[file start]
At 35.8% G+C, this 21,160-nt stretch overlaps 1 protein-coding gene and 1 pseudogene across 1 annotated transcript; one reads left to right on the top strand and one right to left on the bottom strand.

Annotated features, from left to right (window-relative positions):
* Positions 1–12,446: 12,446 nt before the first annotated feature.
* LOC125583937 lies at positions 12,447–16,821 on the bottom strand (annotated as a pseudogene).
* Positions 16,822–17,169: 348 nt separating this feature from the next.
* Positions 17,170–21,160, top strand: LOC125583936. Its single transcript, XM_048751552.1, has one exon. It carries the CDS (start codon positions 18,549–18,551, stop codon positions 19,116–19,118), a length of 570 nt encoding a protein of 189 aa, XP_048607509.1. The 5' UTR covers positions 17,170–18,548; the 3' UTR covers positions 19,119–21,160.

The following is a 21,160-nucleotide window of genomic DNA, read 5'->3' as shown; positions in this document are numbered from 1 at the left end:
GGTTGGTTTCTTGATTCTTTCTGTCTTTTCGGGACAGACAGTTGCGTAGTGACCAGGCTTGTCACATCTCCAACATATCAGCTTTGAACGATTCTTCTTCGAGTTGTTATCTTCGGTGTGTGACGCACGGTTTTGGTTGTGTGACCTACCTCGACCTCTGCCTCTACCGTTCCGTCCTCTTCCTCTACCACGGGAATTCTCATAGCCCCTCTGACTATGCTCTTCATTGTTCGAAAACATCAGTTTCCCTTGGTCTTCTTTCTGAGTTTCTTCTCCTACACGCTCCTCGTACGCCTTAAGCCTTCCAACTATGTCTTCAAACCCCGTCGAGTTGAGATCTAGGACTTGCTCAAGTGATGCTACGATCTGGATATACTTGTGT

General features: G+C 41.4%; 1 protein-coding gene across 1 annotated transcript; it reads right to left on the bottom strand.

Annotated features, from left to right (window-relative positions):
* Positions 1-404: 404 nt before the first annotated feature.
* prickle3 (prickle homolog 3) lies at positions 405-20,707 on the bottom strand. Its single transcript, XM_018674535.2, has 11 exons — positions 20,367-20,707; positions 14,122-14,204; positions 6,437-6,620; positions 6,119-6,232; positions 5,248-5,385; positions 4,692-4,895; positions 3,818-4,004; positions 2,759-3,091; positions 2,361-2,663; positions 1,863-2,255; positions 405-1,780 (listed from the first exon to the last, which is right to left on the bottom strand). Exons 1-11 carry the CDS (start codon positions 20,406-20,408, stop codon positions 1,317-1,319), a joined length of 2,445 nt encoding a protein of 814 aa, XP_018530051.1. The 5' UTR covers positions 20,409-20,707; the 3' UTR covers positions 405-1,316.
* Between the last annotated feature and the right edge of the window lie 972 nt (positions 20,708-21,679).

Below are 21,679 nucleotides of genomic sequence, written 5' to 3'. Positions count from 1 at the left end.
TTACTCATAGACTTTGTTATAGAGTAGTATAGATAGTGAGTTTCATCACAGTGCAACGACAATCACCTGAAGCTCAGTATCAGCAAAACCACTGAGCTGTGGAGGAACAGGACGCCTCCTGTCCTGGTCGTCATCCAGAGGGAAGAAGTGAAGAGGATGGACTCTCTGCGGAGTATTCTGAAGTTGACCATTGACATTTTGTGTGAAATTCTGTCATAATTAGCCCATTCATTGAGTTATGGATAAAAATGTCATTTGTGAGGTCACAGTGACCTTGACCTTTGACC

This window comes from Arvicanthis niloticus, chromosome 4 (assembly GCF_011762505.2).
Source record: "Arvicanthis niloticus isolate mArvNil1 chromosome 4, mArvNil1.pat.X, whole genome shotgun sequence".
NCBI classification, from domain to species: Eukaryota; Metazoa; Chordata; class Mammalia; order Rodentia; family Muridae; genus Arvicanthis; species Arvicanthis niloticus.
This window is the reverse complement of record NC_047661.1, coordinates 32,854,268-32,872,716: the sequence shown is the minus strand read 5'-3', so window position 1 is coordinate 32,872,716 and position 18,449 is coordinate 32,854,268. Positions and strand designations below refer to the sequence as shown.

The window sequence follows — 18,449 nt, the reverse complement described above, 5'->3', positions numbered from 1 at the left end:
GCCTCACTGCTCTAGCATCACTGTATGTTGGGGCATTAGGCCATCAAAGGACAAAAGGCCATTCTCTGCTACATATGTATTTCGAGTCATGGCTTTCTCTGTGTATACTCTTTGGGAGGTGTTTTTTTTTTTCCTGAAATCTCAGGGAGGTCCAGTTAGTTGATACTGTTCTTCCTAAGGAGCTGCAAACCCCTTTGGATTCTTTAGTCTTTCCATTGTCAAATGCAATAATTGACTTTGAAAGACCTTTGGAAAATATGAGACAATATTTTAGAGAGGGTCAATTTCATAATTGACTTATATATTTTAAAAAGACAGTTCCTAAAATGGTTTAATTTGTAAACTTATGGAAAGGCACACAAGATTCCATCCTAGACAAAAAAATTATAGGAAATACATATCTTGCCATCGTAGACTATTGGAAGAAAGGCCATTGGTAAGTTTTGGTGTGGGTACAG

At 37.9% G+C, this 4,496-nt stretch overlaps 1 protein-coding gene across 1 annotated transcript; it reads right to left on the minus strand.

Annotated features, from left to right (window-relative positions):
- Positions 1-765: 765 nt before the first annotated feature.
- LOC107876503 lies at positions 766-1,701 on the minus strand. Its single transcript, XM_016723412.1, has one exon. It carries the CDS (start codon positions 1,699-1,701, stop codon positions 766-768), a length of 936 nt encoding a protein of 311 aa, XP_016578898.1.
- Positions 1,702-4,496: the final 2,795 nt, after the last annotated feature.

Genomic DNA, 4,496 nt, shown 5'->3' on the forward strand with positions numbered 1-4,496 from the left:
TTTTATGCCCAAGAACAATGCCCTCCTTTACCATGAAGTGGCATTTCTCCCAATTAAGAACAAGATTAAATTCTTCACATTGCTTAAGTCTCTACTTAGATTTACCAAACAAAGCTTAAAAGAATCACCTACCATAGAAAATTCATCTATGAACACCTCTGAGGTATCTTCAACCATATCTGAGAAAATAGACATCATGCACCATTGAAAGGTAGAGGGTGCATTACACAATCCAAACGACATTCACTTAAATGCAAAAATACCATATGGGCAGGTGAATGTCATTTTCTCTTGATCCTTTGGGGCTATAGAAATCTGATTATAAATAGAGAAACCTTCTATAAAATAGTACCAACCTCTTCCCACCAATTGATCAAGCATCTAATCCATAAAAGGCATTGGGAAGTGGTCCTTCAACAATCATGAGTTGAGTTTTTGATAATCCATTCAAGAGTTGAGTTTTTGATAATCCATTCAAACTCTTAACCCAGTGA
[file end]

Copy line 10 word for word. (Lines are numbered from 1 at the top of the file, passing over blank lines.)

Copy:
Annotated features, from left to right (window-relative positions):